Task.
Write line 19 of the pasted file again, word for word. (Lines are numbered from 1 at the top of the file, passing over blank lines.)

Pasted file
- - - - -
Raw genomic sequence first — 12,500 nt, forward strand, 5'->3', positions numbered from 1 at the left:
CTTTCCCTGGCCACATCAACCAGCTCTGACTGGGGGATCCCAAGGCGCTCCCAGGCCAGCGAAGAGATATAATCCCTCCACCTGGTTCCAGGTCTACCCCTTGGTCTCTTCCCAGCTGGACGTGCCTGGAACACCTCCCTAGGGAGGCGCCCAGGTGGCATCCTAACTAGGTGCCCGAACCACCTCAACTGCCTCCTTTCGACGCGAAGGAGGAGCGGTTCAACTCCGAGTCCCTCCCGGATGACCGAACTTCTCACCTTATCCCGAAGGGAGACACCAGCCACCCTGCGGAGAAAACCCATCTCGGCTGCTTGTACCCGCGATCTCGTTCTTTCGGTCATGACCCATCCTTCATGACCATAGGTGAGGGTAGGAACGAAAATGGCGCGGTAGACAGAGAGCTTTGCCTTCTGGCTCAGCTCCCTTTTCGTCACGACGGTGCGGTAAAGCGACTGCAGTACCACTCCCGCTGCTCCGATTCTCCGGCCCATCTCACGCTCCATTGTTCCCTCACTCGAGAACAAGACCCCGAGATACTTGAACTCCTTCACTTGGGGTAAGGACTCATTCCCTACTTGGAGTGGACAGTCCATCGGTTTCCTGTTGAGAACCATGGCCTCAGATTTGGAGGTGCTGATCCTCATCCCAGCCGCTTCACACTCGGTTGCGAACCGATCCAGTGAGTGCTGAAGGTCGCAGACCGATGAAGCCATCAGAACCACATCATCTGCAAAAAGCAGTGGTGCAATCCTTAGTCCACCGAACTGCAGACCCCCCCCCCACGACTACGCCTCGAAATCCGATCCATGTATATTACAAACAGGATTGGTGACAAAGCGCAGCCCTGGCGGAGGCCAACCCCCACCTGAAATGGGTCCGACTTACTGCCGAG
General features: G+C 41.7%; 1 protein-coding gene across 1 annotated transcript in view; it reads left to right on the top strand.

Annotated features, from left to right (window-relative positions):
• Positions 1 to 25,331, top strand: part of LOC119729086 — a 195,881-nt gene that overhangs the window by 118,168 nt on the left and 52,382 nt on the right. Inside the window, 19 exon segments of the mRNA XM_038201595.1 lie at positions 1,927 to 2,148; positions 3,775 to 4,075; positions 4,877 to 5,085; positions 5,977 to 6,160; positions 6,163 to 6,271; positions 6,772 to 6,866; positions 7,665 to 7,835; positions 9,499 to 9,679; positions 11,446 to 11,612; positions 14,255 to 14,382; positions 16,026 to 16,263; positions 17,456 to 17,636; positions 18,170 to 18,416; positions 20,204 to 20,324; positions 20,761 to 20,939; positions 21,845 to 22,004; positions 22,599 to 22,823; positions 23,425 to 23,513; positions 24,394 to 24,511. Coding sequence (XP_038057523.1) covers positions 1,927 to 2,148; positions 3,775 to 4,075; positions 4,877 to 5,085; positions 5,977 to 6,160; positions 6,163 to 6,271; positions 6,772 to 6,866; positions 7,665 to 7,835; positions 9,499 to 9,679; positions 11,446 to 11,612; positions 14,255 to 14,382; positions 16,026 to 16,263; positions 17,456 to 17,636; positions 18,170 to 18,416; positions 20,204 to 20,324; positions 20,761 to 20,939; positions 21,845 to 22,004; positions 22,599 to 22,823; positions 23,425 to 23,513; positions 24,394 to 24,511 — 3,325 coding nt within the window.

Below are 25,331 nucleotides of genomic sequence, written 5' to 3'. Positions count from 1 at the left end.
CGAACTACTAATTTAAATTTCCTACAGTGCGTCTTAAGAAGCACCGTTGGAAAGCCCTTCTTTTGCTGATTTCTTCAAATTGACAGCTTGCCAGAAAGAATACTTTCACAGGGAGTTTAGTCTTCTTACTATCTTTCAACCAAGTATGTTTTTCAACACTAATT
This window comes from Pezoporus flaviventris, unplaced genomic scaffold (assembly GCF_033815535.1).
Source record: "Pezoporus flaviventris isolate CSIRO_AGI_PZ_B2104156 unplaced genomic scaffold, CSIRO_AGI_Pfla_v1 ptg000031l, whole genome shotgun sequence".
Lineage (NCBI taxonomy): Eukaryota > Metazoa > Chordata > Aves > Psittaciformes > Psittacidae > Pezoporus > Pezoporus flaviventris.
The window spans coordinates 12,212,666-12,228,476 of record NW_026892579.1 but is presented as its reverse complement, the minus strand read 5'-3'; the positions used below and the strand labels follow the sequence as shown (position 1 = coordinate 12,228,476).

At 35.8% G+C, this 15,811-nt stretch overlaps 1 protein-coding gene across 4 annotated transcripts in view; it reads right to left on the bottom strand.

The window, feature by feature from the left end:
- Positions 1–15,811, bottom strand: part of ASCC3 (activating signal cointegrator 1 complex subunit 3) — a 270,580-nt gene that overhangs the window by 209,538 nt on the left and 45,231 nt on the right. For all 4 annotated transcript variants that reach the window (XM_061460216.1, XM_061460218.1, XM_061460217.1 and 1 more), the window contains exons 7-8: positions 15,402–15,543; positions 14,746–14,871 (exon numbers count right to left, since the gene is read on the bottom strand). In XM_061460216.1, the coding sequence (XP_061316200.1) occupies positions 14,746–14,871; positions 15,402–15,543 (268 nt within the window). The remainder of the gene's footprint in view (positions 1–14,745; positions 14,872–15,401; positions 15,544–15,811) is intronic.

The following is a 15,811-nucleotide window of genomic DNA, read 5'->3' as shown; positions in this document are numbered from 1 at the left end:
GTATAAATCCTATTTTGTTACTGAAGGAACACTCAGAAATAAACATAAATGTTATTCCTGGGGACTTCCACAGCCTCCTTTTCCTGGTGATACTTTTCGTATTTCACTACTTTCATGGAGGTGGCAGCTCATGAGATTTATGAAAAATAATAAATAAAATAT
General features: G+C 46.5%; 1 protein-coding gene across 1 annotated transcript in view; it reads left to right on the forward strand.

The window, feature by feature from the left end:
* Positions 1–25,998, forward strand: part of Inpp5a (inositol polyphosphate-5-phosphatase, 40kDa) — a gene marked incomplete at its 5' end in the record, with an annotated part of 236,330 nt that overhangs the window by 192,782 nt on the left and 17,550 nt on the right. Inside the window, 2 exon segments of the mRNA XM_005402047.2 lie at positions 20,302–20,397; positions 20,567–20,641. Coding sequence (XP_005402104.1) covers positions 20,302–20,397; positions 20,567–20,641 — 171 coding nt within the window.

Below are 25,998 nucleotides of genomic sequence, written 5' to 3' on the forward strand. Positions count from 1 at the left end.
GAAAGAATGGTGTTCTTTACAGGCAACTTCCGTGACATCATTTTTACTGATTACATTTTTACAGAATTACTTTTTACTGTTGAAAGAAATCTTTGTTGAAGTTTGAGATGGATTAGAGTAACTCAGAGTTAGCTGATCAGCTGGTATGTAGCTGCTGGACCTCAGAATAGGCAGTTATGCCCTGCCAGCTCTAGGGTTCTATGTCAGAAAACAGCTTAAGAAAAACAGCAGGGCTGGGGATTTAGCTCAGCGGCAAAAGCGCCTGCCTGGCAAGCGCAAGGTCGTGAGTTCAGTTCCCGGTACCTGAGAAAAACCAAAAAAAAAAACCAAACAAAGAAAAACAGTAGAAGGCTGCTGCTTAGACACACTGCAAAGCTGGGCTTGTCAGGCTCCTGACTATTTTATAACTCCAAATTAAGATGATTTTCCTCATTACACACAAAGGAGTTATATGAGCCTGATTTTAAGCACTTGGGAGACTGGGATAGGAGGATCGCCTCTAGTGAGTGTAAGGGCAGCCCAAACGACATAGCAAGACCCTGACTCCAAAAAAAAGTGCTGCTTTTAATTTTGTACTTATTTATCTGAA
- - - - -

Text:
* Positions 1–25,998, forward strand: part of Inpp5a (inositol polyphosphate-5-phosphatase, 40kDa) — a gene marked incomplete at its 5' end in the record, with an annotated part of 236,330 nt that overhangs the window by 192,782 nt on the left and 17,550 nt on the right. Inside the window, 2 exon segments of the mRNA XM_005402047.2 lie at positions 20,302–20,397; positions 20,567–20,641. Coding sequence (XP_005402104.1) covers positions 20,302–20,397; positions 20,567–20,641 — 171 coding nt within the window.